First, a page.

Monday, February 2, 2009

GM/Ford/Chrysler & NASA

Okay, so why not stimulate the economy in such a way as to help the auto industry and progress science? These untracked handouts are ridiculous, but here is a simple...how radical...idea to do this.

Via NASA, contract the auto makers to mass produce rovers for Mars, or anywhere else for that matter. NASA dumps a crap load of cash into the design and build of just 1 vehicle, then they move on to something completely different. Complete redesign every time. By having the auto industry mass produce a series of rovers, you can drastically reduce the cost, people keep their jobs building something WAY cooler than just a car, and the scientific return would be amazing.

Can you imagine what kind of scientific return we'd get if we have 300 Spirit's and Opportunity's on Mars, all over the place? Ford could make one type of rover for a certain complement of instruments. GM another. Chrysler another. Send 3 or 4 of these babies at a time. Also send them to the moon. Send them wherever they could be used.

This would not only save NASA the headache of having to worry about a rover supply, but would boost the economy in the right way, through technological advancement, scientific advancement, and human advancement. Much more important than just dollar signs.

7 comments:

Anonymous said...

Douglas, I have to agree with you upon this concept. If the rovers and exploration vehicles were mass-produced on an existing automobile assembly line, the question would become "Why hasn't the UAW gotten involved with the scientific community for the exploration of the Solar System. We had useful technology, skilled assembly workers and society is now recouping the benefitial knowledge of discovery all because of the workers within the United Auto Workers factories." Jerry Matthew Weikle

Anonymous said...

Ok so it is a totally great idea. The only problem is we can bearly into orbit with peices of tin crap hairdryers there using as shuttles now. How on earth are we gonna get all these vheicles to the moon or (even less likely) mars?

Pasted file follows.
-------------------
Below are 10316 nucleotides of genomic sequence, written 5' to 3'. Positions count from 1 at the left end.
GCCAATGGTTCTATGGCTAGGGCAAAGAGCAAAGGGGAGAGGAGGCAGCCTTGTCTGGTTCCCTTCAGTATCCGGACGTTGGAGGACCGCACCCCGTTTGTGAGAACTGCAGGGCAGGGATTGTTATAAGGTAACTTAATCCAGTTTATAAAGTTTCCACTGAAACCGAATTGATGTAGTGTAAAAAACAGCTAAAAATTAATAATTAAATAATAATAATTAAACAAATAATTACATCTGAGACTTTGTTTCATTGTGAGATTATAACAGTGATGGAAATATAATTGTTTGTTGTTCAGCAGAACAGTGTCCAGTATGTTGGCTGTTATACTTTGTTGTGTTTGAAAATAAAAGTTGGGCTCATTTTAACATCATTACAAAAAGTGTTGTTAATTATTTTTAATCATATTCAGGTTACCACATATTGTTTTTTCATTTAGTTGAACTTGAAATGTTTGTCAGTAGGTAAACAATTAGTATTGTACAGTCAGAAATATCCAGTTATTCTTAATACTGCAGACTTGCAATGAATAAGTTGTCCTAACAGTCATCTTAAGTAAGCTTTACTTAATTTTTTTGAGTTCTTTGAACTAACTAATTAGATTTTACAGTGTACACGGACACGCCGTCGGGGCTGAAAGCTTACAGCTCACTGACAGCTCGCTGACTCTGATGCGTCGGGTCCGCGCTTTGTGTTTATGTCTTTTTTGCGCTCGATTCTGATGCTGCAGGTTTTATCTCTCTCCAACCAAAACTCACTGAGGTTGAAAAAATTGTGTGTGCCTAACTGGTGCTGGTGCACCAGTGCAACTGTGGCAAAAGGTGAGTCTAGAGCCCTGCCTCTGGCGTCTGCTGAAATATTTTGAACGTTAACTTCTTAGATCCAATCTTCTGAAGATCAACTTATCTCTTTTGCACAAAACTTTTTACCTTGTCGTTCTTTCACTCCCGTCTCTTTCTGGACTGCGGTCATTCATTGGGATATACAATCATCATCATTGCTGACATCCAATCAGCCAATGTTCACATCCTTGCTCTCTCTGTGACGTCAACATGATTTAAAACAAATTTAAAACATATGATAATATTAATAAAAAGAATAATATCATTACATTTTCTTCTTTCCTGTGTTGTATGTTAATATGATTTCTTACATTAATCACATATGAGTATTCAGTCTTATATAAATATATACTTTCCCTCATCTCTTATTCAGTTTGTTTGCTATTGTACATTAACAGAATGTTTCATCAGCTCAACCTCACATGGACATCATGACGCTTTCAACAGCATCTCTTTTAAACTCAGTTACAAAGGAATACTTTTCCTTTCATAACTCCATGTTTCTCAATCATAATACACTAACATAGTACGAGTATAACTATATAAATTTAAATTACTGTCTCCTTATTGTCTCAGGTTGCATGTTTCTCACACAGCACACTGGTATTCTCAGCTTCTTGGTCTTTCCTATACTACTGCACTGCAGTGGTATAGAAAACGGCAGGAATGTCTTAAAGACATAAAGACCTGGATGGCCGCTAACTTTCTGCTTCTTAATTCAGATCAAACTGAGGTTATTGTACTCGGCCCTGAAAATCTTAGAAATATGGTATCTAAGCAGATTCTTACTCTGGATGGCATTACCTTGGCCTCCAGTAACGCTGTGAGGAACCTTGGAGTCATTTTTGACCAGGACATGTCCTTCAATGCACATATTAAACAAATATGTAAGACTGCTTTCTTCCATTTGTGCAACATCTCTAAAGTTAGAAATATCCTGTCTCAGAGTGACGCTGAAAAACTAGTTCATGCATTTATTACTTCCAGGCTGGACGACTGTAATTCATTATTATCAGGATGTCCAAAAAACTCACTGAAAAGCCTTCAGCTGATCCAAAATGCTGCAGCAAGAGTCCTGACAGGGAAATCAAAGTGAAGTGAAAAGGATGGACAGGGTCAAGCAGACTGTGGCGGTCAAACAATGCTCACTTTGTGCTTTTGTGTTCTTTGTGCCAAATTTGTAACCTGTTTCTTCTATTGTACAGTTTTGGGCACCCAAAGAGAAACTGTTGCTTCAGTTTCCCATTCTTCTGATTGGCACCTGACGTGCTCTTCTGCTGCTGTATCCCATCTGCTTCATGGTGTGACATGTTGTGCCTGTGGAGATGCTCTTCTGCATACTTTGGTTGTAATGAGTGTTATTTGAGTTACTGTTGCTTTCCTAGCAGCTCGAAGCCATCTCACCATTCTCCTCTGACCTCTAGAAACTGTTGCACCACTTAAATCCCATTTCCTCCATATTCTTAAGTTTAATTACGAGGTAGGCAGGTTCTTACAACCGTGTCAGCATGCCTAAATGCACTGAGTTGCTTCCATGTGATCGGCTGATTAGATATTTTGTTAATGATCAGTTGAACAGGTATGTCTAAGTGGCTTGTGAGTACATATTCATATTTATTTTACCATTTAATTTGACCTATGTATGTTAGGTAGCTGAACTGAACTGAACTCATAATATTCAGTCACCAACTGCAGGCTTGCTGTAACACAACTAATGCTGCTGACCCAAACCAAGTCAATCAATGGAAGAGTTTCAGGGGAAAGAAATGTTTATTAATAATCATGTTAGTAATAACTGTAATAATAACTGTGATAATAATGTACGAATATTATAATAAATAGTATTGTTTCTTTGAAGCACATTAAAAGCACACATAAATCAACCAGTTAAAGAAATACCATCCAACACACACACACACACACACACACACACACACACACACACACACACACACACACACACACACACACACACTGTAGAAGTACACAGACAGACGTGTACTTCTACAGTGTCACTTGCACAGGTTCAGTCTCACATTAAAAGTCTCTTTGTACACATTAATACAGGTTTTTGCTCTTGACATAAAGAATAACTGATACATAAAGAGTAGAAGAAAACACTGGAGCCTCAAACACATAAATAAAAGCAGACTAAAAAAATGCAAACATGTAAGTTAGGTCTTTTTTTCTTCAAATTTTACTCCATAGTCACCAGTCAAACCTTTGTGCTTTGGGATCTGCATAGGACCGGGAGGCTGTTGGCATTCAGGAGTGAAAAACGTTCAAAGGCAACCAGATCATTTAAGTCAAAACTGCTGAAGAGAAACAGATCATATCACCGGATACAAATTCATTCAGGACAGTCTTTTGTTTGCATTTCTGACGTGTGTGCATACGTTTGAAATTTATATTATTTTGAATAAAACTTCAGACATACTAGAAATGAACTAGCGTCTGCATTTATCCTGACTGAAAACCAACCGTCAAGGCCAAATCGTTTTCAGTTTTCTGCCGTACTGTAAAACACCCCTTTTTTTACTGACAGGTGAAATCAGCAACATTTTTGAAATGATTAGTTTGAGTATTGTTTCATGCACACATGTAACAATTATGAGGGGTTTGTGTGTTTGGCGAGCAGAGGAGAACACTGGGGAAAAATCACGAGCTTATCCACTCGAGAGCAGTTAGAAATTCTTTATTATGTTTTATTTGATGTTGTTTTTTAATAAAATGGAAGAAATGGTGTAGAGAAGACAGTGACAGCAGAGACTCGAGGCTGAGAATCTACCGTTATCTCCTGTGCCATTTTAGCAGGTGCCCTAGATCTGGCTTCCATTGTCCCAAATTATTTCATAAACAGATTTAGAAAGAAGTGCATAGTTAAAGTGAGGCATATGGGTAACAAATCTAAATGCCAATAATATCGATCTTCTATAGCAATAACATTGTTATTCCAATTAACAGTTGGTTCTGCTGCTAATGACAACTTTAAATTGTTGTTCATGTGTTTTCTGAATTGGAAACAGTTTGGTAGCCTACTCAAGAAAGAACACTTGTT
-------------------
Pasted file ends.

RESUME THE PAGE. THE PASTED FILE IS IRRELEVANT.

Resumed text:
Just a thought.
Louise Ryan. London, UK.

Douglas said...

Louise,

The Shuttle wouldn't carry these. Delta Heavies would, which is their purpose. :)

Monsal Varga said...

Hi there! Just came directly from space.com to check your blog :)

Although one could pinpoint some difficulties arising in your plan, I find it a fresh way to look at some very old problem.

I'll be back to check on your ideas!

BTW, I'm strangekindasnow on space forums, but I'm here as my alter ego that's starting to write a novel (at least trying to!). Curiously, I've chosen the exact same look to my blog.

And give you a hint: search for NeoCounter (it's for free) and get to see all the nationalities visiting your blog (I've noticed at least someone from London here, and myself from Portugal); it gives yet another touch of class to this place of yours ;)

Cheers!

Anonymous said...

I agree, it's a great idea, as well as an example of the kind of thinking these organizations lack. Do you think the costs associated with re-tooling MV factories to produce a limited number of high-technology products would be too prohibitive? It would obviously involve dumping some huge government contracts all over the place, but GM/Ford/Chrysler would still have to soak up some of the cost.

I've heard arguments that robotic exploration projects are limiting the scope of possible manned missions in the planning stage, due to budgetary constraints. Do you think a massive investment in robotic technology like this would have a good or bad effect on the manned program? Obviously things would be different if NASA was receiving any money at all in the government's budget.

Would it not cost much more to send up a Delta with a single rover than it would just to build the rover?

Kenneth Mays, Houston TX

Douglas said...

Kenneth, you are loaded with questions. lol. Good.

1. The contract would be such as to help them redo their lines to accommodate the task.

2. If done cheaper and more cost effectively, robotic exploration for the purpose of scientific gathering can only benefit human space exploration. Right now, it's a "choose one" operation due to cost. Bring down the cost of one of the two drastically, and you can do both with equal benefit.

3. No. The cost of the launch is far less than the cost of the rover itself, especially now. And my thoughts are that you'd pack 3 or 4 rovers in one launch, making it WAY more cost effective overall.

4. Houston!? I'm in Houston too. Cool.

Anonymous said...

It's about time someone with a little sense is spouting the truth. I suspect everyone is hanging on every word. Maybe with a little luck, Douglas and others of like minds will get us off this rock and out there where we belong, EXPLORING!

His Dad, Houston